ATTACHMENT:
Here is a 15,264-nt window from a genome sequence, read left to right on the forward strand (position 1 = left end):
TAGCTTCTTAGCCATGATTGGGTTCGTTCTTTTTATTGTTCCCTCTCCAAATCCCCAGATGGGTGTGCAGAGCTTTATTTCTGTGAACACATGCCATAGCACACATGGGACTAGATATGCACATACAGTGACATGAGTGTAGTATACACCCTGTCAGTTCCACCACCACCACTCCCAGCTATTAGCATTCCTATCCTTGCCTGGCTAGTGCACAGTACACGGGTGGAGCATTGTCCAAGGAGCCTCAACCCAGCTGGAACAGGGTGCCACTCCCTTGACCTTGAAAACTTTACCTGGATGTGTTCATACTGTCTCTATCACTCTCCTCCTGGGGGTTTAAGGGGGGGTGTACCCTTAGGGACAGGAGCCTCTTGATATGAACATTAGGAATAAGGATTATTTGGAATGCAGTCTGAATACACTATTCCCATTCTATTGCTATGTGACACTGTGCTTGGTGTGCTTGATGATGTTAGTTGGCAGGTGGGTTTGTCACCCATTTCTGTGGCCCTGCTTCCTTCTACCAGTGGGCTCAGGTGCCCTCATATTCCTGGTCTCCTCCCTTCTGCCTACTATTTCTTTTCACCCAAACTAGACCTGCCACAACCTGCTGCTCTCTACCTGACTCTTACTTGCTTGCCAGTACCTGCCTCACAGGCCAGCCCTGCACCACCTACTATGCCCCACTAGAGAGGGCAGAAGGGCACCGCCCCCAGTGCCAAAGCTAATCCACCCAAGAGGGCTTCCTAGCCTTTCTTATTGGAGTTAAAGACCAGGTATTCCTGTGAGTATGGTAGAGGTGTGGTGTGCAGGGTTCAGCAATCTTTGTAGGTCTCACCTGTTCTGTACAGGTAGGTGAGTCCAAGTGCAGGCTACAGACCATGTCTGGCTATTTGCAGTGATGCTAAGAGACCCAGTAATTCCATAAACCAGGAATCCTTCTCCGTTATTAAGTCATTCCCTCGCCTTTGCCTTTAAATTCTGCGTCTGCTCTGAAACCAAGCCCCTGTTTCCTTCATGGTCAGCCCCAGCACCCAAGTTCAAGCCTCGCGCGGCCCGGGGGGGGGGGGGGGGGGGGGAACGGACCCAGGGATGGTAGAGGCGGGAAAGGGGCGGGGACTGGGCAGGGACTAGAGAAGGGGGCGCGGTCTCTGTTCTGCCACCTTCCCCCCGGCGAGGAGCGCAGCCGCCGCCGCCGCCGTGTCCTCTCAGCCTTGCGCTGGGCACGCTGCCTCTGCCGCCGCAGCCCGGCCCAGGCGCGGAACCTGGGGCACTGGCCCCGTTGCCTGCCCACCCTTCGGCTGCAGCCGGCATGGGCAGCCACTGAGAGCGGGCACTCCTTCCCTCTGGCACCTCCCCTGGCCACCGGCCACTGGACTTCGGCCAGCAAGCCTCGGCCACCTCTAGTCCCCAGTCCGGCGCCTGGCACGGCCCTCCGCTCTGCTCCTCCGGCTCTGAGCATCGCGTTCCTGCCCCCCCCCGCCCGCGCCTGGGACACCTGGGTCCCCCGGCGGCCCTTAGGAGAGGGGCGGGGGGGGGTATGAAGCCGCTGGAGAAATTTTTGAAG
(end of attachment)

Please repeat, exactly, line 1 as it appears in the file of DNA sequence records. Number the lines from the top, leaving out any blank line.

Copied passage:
Here is a 15,264-nt window from a genome sequence, read left to right on the forward strand (position 1 = left end):